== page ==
Feasibility and impact of a structured, exercise-based rehabilitation programme for intensive care survivors.

DJ McWilliams, D Atkinson, BA Foëx, S Benington, DH Conway

Research output: Contribution to journalArticlepeer-review

45 Citations (Scopus)

Abstract

Our objective was to assess the impact of an outpatient physiotherapy-led rehabilitation programme on exercise capacity and anxiety and depression scores in a cohort of adult intensive care survivors. In a prospective study in a teaching hospital, 38 general intensive care survivors following hospital discharge underwent an established physiotherapy-led outpatient rehabilitation programme. The programme involved 2 hours of supervised exercise and education sessions each week and two unsupervised exercise sessions each week for 6 weeks. Assessments took place 1 week before and 1 week after completing the programme. Primary outcome measures were changes in exercise capacity measured using the 6-minute walk test (6MWT) and incremental shuttle walk test (ISWT). Secondary outcome measures were changes in anxiety and depression scores using the Hospital Anxiety and Depression Scale (HADS). Median distance covered in the 6MWT improved by 160 metres (p<0.001), and median distance covered in the ISWT also improved by 160 metres (p < 0.001). Significant improvement in anxiety (p = 0.001) and depression (p = 0.001) scores were also seen. Outpatient, physiotherapy-lead rehabilitation appears to improve both exercise capacity and anxiety and depression scores in a cohort of intensive care survivors. A similar programme should be tested in a randomised controlled trial.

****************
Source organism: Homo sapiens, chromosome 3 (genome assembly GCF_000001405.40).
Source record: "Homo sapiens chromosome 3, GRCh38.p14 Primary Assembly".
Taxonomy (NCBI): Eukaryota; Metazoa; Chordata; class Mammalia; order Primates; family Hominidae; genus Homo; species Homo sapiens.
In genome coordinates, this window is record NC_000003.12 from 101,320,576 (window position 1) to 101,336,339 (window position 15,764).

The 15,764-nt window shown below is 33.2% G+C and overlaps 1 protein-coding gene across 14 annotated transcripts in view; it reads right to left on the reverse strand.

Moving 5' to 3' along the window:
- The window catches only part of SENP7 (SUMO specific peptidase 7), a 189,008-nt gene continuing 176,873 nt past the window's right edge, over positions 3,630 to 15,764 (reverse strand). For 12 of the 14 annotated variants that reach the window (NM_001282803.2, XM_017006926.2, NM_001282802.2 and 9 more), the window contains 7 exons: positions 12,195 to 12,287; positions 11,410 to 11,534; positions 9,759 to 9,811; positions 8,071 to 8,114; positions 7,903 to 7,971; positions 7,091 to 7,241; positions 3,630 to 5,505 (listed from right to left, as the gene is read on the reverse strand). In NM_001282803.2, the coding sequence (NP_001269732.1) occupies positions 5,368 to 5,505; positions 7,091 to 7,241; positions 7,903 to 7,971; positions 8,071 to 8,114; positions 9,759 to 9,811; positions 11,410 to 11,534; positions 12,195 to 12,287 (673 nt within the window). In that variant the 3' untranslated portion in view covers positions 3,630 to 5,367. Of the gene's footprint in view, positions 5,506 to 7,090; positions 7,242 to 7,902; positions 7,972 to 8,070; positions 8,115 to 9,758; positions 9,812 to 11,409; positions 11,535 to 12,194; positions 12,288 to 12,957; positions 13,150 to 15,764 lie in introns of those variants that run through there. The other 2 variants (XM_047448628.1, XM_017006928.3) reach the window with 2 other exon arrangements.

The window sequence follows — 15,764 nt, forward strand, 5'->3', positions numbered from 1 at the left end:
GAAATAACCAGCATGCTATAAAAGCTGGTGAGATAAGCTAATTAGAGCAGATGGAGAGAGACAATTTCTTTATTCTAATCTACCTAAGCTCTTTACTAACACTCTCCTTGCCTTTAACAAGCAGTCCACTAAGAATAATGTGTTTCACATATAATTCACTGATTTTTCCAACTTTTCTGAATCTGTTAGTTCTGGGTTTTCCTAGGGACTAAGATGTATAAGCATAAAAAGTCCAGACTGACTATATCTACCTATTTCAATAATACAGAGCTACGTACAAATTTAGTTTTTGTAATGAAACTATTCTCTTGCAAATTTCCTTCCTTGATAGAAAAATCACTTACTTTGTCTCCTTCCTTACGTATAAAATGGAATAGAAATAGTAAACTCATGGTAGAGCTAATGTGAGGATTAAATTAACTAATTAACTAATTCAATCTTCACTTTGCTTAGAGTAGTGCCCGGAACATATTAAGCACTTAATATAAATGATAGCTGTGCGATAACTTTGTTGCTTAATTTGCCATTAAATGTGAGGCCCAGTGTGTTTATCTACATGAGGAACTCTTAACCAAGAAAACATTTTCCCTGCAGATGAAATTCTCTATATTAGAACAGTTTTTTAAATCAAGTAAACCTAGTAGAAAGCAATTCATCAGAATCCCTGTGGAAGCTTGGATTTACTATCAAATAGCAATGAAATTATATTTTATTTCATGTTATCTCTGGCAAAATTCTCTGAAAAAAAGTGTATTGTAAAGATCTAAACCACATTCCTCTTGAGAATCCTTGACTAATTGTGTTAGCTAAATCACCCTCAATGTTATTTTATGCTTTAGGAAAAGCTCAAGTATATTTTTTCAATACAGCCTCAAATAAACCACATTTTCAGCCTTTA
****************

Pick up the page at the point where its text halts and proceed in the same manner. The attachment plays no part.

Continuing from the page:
Original languageEnglish
Pages (from-to)566-571
Number of pages5
JournalPhysiotherapy Theory and Practice
Volume25
Issue number8
DOIs
Publication statusPublished - Nov 2009
Externally publishedYes

Fingerprint

Dive into the research topics of 'Feasibility and impact of a structured, exercise-based rehabilitation programme for intensive care survivors.'. Together they form a unique fingerprint.

Cite this